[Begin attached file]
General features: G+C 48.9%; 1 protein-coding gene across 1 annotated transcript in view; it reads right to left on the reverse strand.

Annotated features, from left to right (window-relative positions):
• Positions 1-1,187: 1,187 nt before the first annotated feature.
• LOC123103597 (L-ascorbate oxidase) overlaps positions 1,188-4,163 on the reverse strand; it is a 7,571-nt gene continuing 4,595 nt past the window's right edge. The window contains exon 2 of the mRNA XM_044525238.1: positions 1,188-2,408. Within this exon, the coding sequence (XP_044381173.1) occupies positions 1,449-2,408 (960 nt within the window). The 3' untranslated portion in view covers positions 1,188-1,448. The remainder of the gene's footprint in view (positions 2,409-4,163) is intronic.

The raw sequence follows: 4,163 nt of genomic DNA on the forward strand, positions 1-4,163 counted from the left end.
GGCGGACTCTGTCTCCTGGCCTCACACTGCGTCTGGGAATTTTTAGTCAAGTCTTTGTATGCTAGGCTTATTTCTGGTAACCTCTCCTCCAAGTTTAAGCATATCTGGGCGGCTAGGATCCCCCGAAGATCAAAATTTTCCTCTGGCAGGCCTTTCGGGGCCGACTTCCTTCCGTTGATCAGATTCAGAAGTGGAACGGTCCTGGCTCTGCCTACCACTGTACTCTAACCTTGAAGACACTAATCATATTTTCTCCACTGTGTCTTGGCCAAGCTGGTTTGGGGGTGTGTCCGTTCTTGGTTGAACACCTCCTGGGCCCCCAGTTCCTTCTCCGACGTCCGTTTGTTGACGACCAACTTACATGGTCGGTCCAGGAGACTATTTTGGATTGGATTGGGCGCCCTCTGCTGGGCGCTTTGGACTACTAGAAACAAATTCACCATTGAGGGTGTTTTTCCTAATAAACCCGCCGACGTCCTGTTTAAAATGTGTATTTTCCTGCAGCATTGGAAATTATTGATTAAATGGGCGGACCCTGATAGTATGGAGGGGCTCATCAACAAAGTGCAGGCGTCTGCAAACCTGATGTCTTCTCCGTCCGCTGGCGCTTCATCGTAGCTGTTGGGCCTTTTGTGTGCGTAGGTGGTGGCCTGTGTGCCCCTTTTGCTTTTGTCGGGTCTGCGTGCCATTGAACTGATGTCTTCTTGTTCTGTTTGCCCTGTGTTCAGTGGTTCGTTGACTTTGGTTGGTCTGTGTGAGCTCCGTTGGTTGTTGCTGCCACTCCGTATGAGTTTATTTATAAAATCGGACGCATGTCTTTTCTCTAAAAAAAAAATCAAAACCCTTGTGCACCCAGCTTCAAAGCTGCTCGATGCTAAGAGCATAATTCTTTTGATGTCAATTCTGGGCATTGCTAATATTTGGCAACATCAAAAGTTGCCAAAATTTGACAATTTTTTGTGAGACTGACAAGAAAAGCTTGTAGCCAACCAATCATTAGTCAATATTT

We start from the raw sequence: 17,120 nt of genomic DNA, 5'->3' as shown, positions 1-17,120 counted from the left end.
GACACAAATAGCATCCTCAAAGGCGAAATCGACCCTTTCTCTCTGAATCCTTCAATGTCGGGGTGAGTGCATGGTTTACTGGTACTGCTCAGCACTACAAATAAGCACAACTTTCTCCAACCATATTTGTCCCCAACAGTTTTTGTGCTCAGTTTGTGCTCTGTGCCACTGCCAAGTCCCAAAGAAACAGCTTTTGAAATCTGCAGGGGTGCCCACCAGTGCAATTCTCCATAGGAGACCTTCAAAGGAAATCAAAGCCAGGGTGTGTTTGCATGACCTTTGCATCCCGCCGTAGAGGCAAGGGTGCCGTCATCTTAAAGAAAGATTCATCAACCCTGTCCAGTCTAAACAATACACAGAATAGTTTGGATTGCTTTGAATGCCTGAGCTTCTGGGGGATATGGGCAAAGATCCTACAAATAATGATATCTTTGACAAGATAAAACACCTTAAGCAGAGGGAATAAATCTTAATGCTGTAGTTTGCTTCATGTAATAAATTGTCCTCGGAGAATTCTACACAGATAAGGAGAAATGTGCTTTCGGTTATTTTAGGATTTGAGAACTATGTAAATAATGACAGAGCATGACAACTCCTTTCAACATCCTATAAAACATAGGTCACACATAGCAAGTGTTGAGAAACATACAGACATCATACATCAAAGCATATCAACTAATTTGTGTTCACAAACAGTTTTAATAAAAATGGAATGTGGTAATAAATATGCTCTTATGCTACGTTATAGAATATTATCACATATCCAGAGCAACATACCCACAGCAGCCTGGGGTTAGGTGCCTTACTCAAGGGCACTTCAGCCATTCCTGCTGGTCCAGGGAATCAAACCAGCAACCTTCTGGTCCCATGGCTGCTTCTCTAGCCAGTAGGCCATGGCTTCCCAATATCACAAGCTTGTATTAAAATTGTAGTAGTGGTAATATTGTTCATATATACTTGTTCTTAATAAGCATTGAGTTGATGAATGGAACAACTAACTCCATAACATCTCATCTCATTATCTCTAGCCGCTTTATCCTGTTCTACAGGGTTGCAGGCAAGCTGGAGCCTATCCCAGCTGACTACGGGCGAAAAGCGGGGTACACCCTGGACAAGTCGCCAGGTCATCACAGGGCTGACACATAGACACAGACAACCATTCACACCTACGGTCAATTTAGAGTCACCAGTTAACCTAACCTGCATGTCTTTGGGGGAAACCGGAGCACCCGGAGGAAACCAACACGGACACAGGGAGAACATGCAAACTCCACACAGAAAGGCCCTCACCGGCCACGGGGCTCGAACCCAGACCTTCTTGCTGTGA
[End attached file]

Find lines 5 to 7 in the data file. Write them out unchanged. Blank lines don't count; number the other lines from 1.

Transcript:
The raw sequence follows: 4,163 nt of genomic DNA on the forward strand, positions 1-4,163 counted from the left end.
GGCGGACTCTGTCTCCTGGCCTCACACTGCGTCTGGGAATTTTTAGTCAAGTCTTTGTATGCTAGGCTTATTTCTGGTAACCTCTCCTCCAAGTTTAAGCATATCTGGGCGGCTAGGATCCCCCGAAGATCAAAATTTTCCTCTGGCAGGCCTTTCGGGGCCGACTTCCTTCCGTTGATCAGATTCAGAAGTGGAACGGTCCTGGCTCTGCCTACCACTGTACTCTAACCTTGAAGACACTAATCATATTTTCTCCACTGTGTCTTGGCCAAGCTGGTTTGGGGGTGTGTCCGTTCTTGGTTGAACACCTCCTGGGCCCCCAGTTCCTTCTCCGACGTCCGTTTGTTGACGACCAACTTACATGGTCGGTCCAGGAGACTATTTTGGATTGGATTGGGCGCCCTCTGCTGGGCGCTTTGGACTACTAGAAACAAATTCACCATTGAGGGTGTTTTTCCTAATAAACCCGCCGACGTCCTGTTTAAAATGTGTATTTTCCTGCAGCATTGGAAATTATTGATTAAATGGGCGGACCCTGATAGTATGGAGGGGCTCATCAACAAAGTGCAGGCGTCTGCAAACCTGATGTCTTCTCCGTCCGCTGGCGCTTCATCGTAGCTGTTGGGCCTTTTGTGTGCGTAGGTGGTGGCCTGTGTGCCCCTTTTGCTTTTGTCGGGTCTGCGTGCCATTGAACTGATGTCTTCTTGTTCTGTTTGCCCTGTGTTCAGTGGTTCGTTGACTTTGGTTGGTCTGTGTGAGCTCCGTTGGTTGTTGCTGCCACTCCGTATGAGTTTATTTATAAAATCGGACGCATGTCTTTTCTCTAAAAAAAAAATCAAAACCCTTGTGCACCCAGCTTCAAAGCTGCTCGATGCTAAGAGCATAATTCTTTTGATGTCAATTCTGGGCATTGCTAATATTTGGCAACATCAAAAGTTGCCAAAATTTGACAATTTTTTGTGAGACTGACAAGAAAAGCTTGTAGCCAACCAATCATTAGTCAATATTT

We start from the raw sequence: 17,120 nt of genomic DNA, 5'->3' as shown, positions 1-17,120 counted from the left end.